6 Things You Loved About Growing Up in the South
Growing up is sweeter in the South.
We all have happy memories of growing up in our hometowns. No matter the season, growing up in the South brought sights and sounds that we carry with us always: never-ending summer days spent in the warm Southern sun, Friday nights in fall cheering for the home team at the football stadium, Christmas dinners at tables full-to-overflowing with homemade dishes, and springs spent planting flowers and vegetables and tending the garden out back. Growing up in the South provides an education for life. We learned how to tell stories, how to tell the truth, and how to cherish our families. We grew up with the changing seasons. To this day, when the seasons shift—whether it’s the spring thaw or the air turning crisp in the fall—we remember these childhood moments, these Southern memories that remind us exactly why we loved growing up in the South. And why we want our kids to grow up in the South too.
No one does a holiday quite like a Southern family. Whether it’s Christmas, Easter, Fourth of July, Halloween, or Thanksgiving, growing up in the South includes days and weeks spent looking forward to the arrival of a holiday. We plan menus, parties, dinners, and invitations so that we’re ready when a holiday finally rolls around. On those days, the house fills up with family and friends, all gathered around the table to eat a plateful of home cooking and enjoy each other’s company. For Southerners, those childhood holiday memories are some of the most vivid. When everyone gathers together, it’s certainly a time to cherish.
Fall Football Season
Fall in the South is punctuated by Friday night football games. Bedecked in your team’s colors, cheering until the final buzzer, there’s nothing that can compare to those hours spent bundled up in the bleachers, watching the game unfold on the field below. Football is a fixture in the South, whether it’s in the form of SEC games or high school rivalries, and we know that, when growing up in the South, you can certainly count on the whole town to show up with their pom-poms and megaphones.
Families pass heirlooms from generation to generation, but while growing up in the South, we learned that sometimes the most treasured inheritance is a recipe. Whether it is the family cornbread recipe or a good hummingbird cake, in the South, food is filled with memories and a sense of tradition. We watched our mothers and grandmothers flip through cookbooks and peruse recipe boxes, every now and again taking out a creased and stained card. Once they’d settled on a recipe, we helped them gather ingredients from around the kitchen for an afternoon of baking. Then we tried to wait patiently so that we could enjoy the fruits of our labor at dinnertime. Food in the South is an experience, one that teaches the importance of family time and of cherishing and keeping alive what’s passed down to you.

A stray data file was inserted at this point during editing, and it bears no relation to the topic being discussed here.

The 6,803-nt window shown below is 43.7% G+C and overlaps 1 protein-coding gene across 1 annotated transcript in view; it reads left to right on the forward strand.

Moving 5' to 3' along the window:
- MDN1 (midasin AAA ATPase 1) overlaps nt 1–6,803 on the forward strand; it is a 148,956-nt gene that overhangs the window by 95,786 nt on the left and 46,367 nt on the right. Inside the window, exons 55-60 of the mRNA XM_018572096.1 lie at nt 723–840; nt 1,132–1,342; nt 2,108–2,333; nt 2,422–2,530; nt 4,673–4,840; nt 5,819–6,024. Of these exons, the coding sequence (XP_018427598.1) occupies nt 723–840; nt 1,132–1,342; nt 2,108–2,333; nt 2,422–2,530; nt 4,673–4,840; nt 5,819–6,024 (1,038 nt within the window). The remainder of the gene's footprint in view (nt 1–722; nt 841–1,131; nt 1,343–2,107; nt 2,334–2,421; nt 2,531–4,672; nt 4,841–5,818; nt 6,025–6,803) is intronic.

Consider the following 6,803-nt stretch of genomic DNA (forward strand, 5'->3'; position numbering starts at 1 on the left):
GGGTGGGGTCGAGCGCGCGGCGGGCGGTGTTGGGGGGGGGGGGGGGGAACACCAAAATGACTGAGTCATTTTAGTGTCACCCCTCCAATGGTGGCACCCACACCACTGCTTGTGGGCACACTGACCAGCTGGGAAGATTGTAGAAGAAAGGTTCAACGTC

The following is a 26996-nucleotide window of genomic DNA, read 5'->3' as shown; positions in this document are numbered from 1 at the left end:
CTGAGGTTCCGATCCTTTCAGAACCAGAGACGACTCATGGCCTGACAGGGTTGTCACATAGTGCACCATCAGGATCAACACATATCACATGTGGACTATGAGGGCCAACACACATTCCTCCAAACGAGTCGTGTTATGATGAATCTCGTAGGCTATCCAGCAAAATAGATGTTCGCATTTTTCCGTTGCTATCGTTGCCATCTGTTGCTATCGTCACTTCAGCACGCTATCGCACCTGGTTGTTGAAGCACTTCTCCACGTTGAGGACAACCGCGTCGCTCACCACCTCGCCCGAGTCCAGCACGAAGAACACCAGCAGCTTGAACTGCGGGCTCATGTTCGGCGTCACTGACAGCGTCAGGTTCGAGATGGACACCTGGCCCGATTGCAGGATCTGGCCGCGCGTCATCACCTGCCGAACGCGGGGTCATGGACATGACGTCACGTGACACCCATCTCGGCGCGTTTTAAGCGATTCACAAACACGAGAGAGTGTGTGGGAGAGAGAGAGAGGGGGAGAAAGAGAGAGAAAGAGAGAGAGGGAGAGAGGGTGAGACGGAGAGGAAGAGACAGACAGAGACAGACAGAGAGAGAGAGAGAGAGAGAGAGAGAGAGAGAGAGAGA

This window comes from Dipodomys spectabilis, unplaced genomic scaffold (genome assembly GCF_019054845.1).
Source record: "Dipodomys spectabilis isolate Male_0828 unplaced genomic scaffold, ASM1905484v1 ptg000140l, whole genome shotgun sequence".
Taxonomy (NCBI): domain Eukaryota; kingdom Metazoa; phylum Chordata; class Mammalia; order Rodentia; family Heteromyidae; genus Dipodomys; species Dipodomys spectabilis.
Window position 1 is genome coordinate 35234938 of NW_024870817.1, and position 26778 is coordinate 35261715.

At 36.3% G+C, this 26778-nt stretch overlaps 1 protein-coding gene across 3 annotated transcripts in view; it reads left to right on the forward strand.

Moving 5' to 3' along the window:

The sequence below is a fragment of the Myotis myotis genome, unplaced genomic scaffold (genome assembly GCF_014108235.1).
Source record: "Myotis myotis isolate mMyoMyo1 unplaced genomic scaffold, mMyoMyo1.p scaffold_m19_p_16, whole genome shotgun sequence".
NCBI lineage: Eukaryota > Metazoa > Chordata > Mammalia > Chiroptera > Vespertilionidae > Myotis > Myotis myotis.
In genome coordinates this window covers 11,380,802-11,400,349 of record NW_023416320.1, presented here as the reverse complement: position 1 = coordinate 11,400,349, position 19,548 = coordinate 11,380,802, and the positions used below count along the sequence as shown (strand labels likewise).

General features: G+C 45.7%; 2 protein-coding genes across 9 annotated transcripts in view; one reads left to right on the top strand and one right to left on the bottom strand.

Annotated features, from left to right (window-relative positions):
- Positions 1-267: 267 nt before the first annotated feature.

The Great Southern Outdoors
Spare time in the South is spent outdoors. That is especially true when you’re a kid growing up under the pine trees, in the mountains, or on the Southern coast. Far from sitting in front of the TV, growing up in the South has always required hours of running around outside, making discoveries, using your imagination, and playing pretend. Growing up, we made our own fun, whether in the backyard or the woods, and that sense of imagination, inventiveness, and creativity promises to serve us all our lives. Thanks to this childhood time spent outdoors in the South, we learned about agriculture, we know our planting seasons, and we do our best to be good stewards of the earth.
Growing up, we learned almost all of our lessons from our family. They have always been the quirky cast of characters in the stories of our childhoods. Mothers, fathers, sisters, brothers, grandparents, aunts, uncles, and cousins—they all played a part in the journey of growing up in the South. They helped us with our homework, taught us games, and told us stories. But much of what they taught us can’t be pointed out or written down. What they taught us reveals itself in the ways we carry ourselves through our lives. It is a way of living—with dignity, honesty, and compassion—that is imprinted indelibly in our memories of family.
There is strength in numbers. When hard times hit, Southern communities rally around each other, coming together to support each other and help each other through the storms and into the sunshine. Growing up, our communities taught us to lean on our neighbors, to offer our help and accept it in turn. Southern communities certainly aren’t afraid to celebrate each other, which makes growing up in a Southern town so much fun. With each season, Southern communities fill their streets with festivals and events to showcase the best of the town and the best of the community—both of which we know so well.